|Central States Archaeological Societies 1999
|About the time I think all the axes have been found, someone comes up with a find.
The axe shown here was found July of 1996 by Everett Decker in Madison County, Iowa. This is a fine
classic example of an Iowa type axe, squared sides, slant groove, even the gray fine-grained granite that most
of the Midwestern axes are made of; however, this axe has two unusual features that I thought worthy of notice.
Number 1: This axe has the finest deep groove of any axe I've found or seen, a full 1/2" deep.
I once made an axe, only once I might add, using the same hammerstones the Indians used. It was 8" long and
about the same size and thickness. I can say for a fact that the single, most timeconsuming part is that of pecking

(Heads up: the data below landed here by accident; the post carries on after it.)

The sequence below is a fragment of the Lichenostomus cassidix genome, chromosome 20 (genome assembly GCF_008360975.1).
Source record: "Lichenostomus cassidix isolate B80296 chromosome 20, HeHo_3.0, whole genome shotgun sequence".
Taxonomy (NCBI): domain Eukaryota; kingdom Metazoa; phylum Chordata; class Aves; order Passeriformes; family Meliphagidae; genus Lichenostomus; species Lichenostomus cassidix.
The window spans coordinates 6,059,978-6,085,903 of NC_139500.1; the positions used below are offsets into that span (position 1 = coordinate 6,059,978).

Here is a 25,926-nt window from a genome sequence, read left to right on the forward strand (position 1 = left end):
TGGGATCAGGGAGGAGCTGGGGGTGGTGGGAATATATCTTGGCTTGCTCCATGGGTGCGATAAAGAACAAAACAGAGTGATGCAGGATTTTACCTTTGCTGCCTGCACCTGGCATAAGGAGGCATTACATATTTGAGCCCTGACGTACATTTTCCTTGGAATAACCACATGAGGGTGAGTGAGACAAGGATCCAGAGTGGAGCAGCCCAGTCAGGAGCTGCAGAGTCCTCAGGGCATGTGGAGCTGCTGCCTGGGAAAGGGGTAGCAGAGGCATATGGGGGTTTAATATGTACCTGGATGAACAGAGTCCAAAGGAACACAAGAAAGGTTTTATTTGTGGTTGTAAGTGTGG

out and polishing the groove. This experiment helped me appreciate the time and skill required by the Indian in
making these large, fine grooved axes.
Number 2: The bit on this axe was broken, not
|by farm equipment, but by the Indian while in use.>
It had evidently struck a hard, direct blow, as the bit impacted on both faces of the blade for
an inch or more - just like the impact fracture on a flint point. This type of break is even more unusual on an
axe, for the bit usually chips or snaps off with a clean break.
A very small part of the bit edge was still intact, indicating the axe was 7 1/2 inches when broken
and probably close to original length. Even with a one-half-inch groove, the axe is 1 1/2" thick at the groove,
a well-made, heavy-duty axe.
The Indians needed to cut some rather large timbers to length in the building of their house structures.
I think axes of this size could have been used for this purpose.
I often wonder who was the most disappointed, the Indian using this stone axe when broken, perhaps
2000 years ago, or the friend who found it in 1996. Regardless, I'm happy to add this fine axe to my collection.